View Full Version : What to look for?

10-29-07, 06:30 PM
What should you look for in a good therapist? I currently do not go to therapy but have been thinking about it. Not sure where to start or what to look for. Is a male or female better? What sort of qualifications should I be looking for?

10-29-07, 07:26 PM
I never really looked at the qualifications of my psychiatrist. I made my original appointment with him because I know several other people who said he was really great. He's an older man and for me I could tell him almost anything in the world about my life and the expression on his face never changed. There was one point in our conversations where he asked me if I was ever going to get married...i was like no I'm going to die a rich old spinster...his only response was there are worse things I could be. He's big on letting people figure things out for themselves...thinking it through and he loves to be a part of the process. He actually cares and that means a lot to me. I've only had 3 sessions with him, but I could not be happier with my choice. It all depends on you really...I wanted someone who was caring and listened without judgement or weird looks that seem like judgement. That's exactly what I got.

10-29-07, 07:42 PM
Psychiatrist I have covered. That requires an MD. I am looking for a therapist. Thanks for the info though. LOL, dounds like you found a good pdoc! I like the "die a rich old spinster" LOL

10-29-07, 08:45 PM
Oh, I wasn't aware there was really a difference. He covers both for me then...*shrugs* he's never mentioned me going to anyone else. The same would still apply for any person I want in my life that has any significant input and could possibly influence my decisions.

10-29-07, 11:25 PM
It depends on what you are looking for or what you hope to get out of Therapy/Counseling. Maybe start by making a list of a few things you want. I don't think any of us can answer the question about gender. That depends on who you would relate to better.

10-30-07, 12:34 AM
re: 1

It depends what the issues are. Lots of kinds of therapists, lots of kinds of issues.

10-31-07, 03:24 AM
I only do well with men doctors. I hear a woman's voice and kinda tune out. I feel like I am being lectured by my mother. That's a me-thing though.

Someone who speaks clear english (had one from Poland or something, awful. spent half my time re-explaining myself.)

Matt S.
10-31-07, 09:17 AM
What QueensU_Girl said, depending on your needs, one could be good for you whereas the other could be bad.

11-07-07, 03:13 AM
Ultimately there is no way to know without trying, but there are things you can do to increase your odds of finding a good match. EAP programs at work will usually let you see a therapist once and if you wish to change you can, and that first session will not count. Most (not all) medical insurance will let you change at any time (I used to work for one of the country's largest mental health insurance companies). Finding the right fit is critical, so do some shopping, and don't be afraid to change if it doesn't feel right.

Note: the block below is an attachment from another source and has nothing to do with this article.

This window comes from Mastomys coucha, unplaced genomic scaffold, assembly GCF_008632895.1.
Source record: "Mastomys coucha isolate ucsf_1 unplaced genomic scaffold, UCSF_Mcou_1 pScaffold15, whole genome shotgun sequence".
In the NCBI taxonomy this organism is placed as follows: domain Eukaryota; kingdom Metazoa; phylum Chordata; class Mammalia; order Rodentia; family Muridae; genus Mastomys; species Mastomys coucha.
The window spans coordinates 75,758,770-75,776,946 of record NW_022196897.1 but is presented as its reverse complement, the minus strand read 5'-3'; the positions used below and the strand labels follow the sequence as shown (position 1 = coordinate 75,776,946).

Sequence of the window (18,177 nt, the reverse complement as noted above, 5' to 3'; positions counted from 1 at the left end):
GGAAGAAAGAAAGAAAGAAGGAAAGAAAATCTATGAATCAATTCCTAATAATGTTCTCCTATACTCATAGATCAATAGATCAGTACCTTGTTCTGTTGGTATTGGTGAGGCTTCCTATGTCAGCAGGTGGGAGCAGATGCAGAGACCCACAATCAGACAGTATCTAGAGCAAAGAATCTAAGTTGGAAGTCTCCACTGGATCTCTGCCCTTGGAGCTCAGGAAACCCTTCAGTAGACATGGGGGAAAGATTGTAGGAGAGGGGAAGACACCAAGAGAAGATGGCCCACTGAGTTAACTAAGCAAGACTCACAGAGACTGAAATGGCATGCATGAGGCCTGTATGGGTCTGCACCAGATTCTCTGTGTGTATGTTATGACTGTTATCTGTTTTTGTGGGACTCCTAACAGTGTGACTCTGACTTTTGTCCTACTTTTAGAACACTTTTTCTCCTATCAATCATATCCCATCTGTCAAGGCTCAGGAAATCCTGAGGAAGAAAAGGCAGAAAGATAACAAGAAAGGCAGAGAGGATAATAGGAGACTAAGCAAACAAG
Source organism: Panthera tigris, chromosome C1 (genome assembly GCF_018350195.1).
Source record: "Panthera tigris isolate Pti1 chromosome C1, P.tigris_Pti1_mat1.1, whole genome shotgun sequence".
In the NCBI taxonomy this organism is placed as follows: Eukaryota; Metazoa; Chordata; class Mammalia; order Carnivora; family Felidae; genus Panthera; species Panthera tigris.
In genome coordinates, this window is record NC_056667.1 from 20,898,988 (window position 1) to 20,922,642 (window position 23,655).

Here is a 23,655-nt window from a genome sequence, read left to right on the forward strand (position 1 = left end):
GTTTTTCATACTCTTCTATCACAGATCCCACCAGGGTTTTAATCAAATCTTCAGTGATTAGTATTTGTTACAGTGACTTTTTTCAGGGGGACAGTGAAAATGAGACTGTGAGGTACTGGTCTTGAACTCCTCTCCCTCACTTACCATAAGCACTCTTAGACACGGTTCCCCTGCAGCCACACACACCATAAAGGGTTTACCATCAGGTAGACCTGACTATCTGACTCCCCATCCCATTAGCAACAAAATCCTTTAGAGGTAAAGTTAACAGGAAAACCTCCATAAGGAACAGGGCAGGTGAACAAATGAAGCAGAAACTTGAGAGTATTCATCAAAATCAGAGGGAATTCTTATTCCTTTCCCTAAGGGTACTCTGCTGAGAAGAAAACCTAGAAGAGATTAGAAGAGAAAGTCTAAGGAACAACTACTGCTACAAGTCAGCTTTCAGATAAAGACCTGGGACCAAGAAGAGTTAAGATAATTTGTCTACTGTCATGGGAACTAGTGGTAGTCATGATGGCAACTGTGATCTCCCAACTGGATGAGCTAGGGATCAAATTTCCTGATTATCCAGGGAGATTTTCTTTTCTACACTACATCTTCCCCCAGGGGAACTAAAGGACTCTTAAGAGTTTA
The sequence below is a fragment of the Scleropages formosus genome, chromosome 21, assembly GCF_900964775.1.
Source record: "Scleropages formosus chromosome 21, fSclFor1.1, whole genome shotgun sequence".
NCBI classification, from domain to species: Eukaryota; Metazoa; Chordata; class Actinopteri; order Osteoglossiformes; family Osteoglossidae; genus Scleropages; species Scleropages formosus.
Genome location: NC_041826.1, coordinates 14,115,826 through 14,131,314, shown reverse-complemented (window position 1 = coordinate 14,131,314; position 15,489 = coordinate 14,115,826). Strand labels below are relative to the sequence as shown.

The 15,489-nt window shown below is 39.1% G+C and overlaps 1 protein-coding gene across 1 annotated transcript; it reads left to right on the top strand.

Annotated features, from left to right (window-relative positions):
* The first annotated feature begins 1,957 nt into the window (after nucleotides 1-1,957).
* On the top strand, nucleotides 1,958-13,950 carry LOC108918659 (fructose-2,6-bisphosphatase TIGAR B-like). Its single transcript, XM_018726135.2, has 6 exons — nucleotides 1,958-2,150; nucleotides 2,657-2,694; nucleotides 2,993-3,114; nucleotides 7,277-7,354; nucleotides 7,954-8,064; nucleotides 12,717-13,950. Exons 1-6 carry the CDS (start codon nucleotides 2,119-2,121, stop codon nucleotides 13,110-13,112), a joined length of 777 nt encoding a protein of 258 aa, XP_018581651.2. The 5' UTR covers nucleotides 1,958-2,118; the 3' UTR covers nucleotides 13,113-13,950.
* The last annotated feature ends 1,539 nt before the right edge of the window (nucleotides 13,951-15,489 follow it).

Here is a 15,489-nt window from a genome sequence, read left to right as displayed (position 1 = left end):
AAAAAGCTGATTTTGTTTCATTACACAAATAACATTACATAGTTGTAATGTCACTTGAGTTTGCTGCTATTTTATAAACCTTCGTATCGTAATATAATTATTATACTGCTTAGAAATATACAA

If you call your insurance for a referral, the person on the phone may just give you the name of the first person who pops up on their computer screen if you are passive. But each therapist has information inside the insurance company's computer file that might be important to you. So ask. For example, you find the therapist specializes in women's issues but not men's issues (code for prefers to work with women). "Works with AD/HD adults," maybe a good idea if AD/HD is a big part of why you are going. There will be a number of categories (phobias, abuse, PST, AD/HD, eating disorders, etc) where it should be possible to find out if the therapist has particular expertise and experience. Most insurance companies will give you just one therapist name unless you ask for more; you should expect to receive at least 3 names if you are firm in your request. Odds are at least one will be worth trying.

Whether you have insurance or not, any decent therapist is going to be willing to talk with you fairly extensively on the phone before you visit (after all they want to make the sale, and I mean that in a postive way). On the phone you have the chance to explain your issues and ask them how they would approach them, and what methods and tools they might employ. If the answers sound wierd, or if you just don't like the sound of their voice (you are going to have to listen to the therapist's voice quite a bit so it is completely valid) don't make an appointment. Call the next name on your list or get a new name.

I guess what it comes down to for me is finding someone that just seems to "get me" and with whom talking together seems natural an unstrained. If I feel myself not being genuine with this person, it is a sign that I am not with the right therapist and I then look for one I feel more comfortable with. I have gone into therapy 3 times in my life, each time the first therapist was not a match, but the second or third was. Finding the right person is definitely worth the extra effort.

Whether you decide to go into therapy or not, good luck to you in finding resolution for whatever is it that's on your mind.

11-15-07, 01:36 PM
You have to be willing to try a few in order to find someone that works for you.

I ADORE my therapist. I found her after I met with a health professional whose job it was to refer people to therapists...kind of like a matchmaker. I'm not sure what the official title for this occupation is, but meeting with this person worked for me!

Do you have any friends in therapy that can refer you to someone? I think oftentimes word of mouth is the best bet. I agree that just calling up your health insurance and finding someone in your area can be a recipe for disaster. You never ever know what you're going to get.

Also, check with your psychiatrist! If you like them, they may be able to recommend someone good!